It should also be appreciated that collapsible containers, according to the present invention, do not necessarily have to be constructed such that a “top” is biased away from a “bottom.” Rather, it will be readily apparent that a spring could be provided to urge sides of the container away from each other such that the collapsible container collapses laterally, rather than vertically, in moving from the operative to storage position. For instance, collapsible container 10, as shown in FIG. 1, could be altered to rest on its side, with an opening provided in sidewall 18 and a removable or temporarily securable lid or cover for the opening also being provided.
 It should be appreciated that, although preferred, a single, large helical or coil spring need not be employed in this invention. Rather, the collapsible function could be provided by utilizing a plurality of smaller coiled springs extending between the biased sides, within the air space provided between the shell and liner. To maintain the structural integrity of the shell, support members would extend between the plurality of smaller coil springs. In other words, rather than providing a spring that extends around the perimeters of the collapsible container, a multitude of springs would urge the container into an operative position, while support members hinged between these springs would provide the desired shape and structural integrity. For instance, the collapsible container in FIG. 7 could be provided with coil springs at its corners, with support members extending between these springs to provide the desired rectangular shape. FIG. 8 generally depicts this concept.
 In FIG. 8, which depicts an alternative embodiment of a rectangular insulative container as shown in FIG. 7, like parts have received like numerals, and the collapsible insulative container has received the numeral 200. Therein, the chief differences between the embodiment of FIG. 8 and the embodiment of FIG. 7 deal with the manner in which the top 16 and bottom 14 are biased away from each other. Particularly, in the embodiment of FIG. 8, coil or linear springs 220 extend between top 16 and bottom 14 at each of the corners of collapsible container 200. Support members 222 extend between these coil springs 220 and are connected thereto by an appropriate hinge 224 that allows support member 222 to stabilize the springs and yet pivot so as allow, and not to frustrate, the expansion and collapse of collapsible container 200. Alternatively, the springs could be contained in sleeves which provide lateral support, but which telescope when the container is in the operative position and collapse when the container is collapsed. For example, the sleeves and springs would be placed in each corner of the container and be attached to the top and bottom of the container.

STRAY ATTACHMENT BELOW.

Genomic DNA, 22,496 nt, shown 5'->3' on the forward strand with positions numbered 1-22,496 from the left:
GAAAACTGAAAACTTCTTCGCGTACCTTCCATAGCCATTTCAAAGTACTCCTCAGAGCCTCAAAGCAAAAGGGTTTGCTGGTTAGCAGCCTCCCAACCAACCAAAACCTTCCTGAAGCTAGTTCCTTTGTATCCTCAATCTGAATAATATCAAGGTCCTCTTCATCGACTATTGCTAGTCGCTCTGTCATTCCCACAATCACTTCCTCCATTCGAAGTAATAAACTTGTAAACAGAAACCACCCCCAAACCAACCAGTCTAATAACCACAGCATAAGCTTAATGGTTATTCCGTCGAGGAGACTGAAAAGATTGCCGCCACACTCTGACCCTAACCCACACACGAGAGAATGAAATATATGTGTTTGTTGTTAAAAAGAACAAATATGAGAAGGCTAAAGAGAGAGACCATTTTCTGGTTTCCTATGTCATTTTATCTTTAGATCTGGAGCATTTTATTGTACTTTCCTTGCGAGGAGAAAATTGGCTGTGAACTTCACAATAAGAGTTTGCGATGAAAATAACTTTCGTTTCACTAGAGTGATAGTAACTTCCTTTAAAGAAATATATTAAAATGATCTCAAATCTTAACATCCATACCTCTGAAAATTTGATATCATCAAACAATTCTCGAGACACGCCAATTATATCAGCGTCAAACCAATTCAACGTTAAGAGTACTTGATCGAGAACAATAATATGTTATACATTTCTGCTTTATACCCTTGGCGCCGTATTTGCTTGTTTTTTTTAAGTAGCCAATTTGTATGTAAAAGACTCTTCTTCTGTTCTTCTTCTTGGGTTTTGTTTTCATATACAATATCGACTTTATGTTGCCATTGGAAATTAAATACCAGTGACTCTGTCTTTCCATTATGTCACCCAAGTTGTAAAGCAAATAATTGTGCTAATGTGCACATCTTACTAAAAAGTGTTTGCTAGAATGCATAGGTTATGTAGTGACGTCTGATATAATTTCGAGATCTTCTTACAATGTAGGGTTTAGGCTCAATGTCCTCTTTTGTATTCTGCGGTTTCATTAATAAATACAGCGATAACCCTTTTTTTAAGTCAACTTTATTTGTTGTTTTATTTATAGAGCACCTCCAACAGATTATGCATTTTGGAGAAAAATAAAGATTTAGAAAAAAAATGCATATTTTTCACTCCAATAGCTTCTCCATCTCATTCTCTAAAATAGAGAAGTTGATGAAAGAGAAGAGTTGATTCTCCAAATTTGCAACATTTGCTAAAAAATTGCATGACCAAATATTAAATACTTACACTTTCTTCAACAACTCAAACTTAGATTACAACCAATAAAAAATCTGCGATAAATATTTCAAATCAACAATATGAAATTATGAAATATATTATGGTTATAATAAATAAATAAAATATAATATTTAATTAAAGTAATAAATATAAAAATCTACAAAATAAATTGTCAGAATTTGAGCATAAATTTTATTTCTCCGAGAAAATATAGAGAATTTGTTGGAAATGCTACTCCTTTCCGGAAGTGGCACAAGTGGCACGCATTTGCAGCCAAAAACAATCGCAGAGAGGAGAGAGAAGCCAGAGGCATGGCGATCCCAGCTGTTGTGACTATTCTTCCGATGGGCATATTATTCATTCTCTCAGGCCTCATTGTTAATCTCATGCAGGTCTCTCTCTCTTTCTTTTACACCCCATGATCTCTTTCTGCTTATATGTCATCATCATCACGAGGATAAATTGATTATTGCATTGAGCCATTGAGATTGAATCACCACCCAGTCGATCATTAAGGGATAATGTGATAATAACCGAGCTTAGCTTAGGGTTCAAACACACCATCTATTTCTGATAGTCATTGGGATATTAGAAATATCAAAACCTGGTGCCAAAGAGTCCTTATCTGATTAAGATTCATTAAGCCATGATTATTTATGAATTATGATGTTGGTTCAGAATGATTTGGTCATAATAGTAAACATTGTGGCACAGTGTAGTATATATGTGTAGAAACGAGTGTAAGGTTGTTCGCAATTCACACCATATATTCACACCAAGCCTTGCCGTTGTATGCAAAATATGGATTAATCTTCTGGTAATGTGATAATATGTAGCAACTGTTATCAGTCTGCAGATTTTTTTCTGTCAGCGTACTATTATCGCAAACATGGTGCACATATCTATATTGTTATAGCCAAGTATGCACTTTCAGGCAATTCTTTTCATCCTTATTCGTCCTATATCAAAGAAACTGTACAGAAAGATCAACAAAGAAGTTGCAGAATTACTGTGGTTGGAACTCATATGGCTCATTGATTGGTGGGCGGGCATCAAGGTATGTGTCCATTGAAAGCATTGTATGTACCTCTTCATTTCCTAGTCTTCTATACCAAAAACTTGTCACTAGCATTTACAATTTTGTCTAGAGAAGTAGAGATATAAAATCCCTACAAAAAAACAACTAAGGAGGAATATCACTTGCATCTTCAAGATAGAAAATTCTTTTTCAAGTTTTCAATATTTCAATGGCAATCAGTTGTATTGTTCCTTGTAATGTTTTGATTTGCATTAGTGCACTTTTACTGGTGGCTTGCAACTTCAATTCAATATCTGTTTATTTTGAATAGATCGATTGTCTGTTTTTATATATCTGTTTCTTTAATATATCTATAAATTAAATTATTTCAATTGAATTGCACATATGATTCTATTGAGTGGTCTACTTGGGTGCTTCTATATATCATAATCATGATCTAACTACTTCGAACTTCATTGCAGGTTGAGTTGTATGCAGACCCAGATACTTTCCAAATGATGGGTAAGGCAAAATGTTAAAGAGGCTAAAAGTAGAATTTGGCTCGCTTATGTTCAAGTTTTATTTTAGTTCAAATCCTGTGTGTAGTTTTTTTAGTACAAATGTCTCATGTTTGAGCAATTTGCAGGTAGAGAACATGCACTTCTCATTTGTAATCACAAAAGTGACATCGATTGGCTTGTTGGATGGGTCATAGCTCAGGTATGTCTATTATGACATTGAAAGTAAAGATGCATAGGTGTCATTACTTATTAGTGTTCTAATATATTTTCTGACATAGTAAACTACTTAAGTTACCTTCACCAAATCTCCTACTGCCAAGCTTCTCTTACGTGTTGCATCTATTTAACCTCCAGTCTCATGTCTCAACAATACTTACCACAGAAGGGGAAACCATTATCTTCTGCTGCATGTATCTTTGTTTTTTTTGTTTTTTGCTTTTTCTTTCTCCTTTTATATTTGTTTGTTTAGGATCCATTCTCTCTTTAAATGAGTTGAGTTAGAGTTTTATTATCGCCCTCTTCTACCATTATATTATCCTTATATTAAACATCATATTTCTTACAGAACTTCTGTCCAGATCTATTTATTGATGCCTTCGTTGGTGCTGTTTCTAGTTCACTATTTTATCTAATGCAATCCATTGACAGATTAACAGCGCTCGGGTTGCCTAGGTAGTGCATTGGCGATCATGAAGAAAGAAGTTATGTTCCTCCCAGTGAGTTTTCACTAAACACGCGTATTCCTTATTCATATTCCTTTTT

In addition to not being limited as to shape, collapsible insulative containers, according to this invention, are not to be limited as to size. Indeed, containers ranging from large, picnic basket sizes to lunch box sizes to bottle or can holder sizes are envisioned. For example, if two containers were made with each having a frustro-conical shape, they could be combined large end to large end and would resemble a beer keg shape. Thus, they would be useful to cover a beer keg to provide insulation, while being collapsible.